Lonnie Jordan is in high spirits when he talks about his new Fantasy Records CD, War Stories. "It's not a comeback, it's a flashback," he says. "It's all live, no sequencing, no tricks, nothing but real musicians playing real music. This music doesn't have anything to do with thinking. I just play and feel and have a good time." Lonnie does add a few keyboard overdubs, just like back in the War days, but even those were done "live" to tape.

War Stories details the amazing journey that took Lonnie and War, the band that he helped create, from the ghettos of Los Angeles, California, to stages and concert halls all around the world. "I've been thinking about writing a book based on my experiences in the '60s and into the '70s, musically and personally," Lonnie admits. "Thinking about that got me thinking about the music, so this is the first chapter of my musical autobiography, the soundtrack to my life story."

To capture the live vibe, Lonnie enlisted the aid of two young producers, guitarist J.B. Eckl, who worked with Carlos Santana, and bass player Pancho Tomaselli, a current member of War. They eventually put together a tight six-man band to back Lonnie in the studio and on an upcoming tour. "There's a lot of Africa and Latin America in the music," Lonnie relates. "War dipped into rock, jazz, blues, Latin and R&B, and we always liked to change up the arrangements, so we revisited a lot of War tunes to bring in some different flavors."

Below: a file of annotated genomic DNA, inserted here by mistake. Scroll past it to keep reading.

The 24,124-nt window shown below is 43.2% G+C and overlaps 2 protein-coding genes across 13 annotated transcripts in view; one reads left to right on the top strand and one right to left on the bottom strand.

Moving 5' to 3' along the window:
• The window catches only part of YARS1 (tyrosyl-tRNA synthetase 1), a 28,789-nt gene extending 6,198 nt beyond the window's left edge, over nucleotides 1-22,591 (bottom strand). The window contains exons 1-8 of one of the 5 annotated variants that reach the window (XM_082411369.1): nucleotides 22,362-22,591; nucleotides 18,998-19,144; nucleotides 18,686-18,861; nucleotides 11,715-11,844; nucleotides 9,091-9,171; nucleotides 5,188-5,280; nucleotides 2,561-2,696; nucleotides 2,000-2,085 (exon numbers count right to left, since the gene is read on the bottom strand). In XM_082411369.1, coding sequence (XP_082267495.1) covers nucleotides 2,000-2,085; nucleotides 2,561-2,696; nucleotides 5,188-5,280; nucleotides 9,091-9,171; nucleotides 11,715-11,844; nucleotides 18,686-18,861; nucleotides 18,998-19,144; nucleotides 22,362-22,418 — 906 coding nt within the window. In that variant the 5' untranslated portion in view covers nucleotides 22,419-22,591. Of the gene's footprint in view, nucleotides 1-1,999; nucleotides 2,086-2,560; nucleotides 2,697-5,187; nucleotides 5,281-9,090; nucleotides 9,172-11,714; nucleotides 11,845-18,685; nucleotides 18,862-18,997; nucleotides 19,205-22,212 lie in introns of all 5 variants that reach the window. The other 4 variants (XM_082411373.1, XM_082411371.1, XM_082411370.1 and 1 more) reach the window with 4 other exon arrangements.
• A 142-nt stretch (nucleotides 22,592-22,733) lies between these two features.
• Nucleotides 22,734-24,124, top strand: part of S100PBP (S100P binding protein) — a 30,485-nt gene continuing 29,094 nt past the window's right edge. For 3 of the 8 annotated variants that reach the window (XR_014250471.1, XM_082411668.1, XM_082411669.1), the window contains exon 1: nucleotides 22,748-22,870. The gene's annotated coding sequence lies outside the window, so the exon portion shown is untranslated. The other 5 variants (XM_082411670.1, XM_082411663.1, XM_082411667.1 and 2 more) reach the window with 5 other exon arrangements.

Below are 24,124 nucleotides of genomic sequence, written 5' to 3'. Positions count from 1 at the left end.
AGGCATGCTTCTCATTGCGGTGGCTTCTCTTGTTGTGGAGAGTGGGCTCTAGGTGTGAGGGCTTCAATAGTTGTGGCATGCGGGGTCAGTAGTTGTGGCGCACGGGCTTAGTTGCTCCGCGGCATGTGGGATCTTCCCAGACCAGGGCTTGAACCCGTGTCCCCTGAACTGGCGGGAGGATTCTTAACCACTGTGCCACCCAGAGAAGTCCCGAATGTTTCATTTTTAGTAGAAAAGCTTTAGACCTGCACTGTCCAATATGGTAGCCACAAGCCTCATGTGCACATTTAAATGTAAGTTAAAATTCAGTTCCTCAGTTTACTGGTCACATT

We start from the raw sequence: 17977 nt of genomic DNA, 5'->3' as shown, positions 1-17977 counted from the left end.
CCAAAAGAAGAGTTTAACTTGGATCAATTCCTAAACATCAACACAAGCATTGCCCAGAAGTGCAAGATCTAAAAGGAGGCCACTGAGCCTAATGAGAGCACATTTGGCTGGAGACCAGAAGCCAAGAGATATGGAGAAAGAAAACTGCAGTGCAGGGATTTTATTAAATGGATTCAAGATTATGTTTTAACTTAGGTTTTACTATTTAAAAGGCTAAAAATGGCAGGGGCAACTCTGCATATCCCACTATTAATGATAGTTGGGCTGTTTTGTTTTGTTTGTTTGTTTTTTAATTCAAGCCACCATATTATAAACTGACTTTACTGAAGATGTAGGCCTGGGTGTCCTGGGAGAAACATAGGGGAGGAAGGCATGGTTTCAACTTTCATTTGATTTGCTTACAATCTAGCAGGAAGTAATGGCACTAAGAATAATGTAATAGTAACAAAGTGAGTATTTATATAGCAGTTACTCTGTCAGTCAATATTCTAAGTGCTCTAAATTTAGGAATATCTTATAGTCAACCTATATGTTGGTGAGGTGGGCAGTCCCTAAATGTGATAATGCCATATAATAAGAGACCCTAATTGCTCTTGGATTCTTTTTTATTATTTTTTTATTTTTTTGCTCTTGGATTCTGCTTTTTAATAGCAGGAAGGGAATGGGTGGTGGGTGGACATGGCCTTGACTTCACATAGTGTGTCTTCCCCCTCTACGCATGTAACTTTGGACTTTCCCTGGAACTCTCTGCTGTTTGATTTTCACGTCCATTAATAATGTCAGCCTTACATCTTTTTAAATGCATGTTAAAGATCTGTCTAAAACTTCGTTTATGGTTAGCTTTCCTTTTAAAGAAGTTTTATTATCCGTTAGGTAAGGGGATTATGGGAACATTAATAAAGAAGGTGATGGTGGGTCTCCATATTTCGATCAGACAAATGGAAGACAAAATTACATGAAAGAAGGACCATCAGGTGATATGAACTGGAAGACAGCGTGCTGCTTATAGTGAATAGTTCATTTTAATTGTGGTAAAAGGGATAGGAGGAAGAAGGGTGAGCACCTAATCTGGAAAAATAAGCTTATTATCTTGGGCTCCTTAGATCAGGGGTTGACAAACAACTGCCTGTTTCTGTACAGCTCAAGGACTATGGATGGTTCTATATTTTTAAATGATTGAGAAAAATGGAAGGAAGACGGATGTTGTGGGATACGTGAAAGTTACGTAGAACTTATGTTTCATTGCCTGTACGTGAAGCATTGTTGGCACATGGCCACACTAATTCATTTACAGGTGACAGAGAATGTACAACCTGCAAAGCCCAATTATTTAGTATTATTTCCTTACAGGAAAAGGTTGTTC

"Don't Let No One Get You Down," for instance, is slower on War Stories than the original, and is highlighted by Lonnie's Fender Rhodes. Lonnie remade "Baby Brother" in a more moody and bluesy style. The arrangement of "The World Is A Ghetto" blends Latin, jazz and Indian music, and the lyrics are, as Lonnie sadly admits, just as relevant today as when they were written. "Get Down" is faster than the original version, combining Lonnie's exuberant vocals over a compulsive cumbia rhythm.

Lonnie also chose to cover the Rolling Stones' "Paint It Black," adding his own particular "Latin twist" to the piano-based number. He also does a slowed down version of Jimi Hendrix' "Third Stone From The Sun." "I jammed with Jimi on the last night of his life," Lonnie remembers. "I wanted something cosmic to mirror Jimi's soul. We slowed it down to give it a sense of energy coming from the sun, and returning to it."

War Stories is the first solo effort from Lonnie since 1978, and will be a welcome addition to any War fan's CD collection. It's like hearing from an old friend to catch up on a few new stories and retell some of the old favorites. You'll also want to catch Lonnie Jordan when he tours in support in the album, as well as War, who are still playing live. "We're still doing our thing and bringing multicultural audiences to our concerts, all races, all ages," Lonnie declares. "We go out with everyone from Steve Miller to Ice Cube and we still do lowrider shows."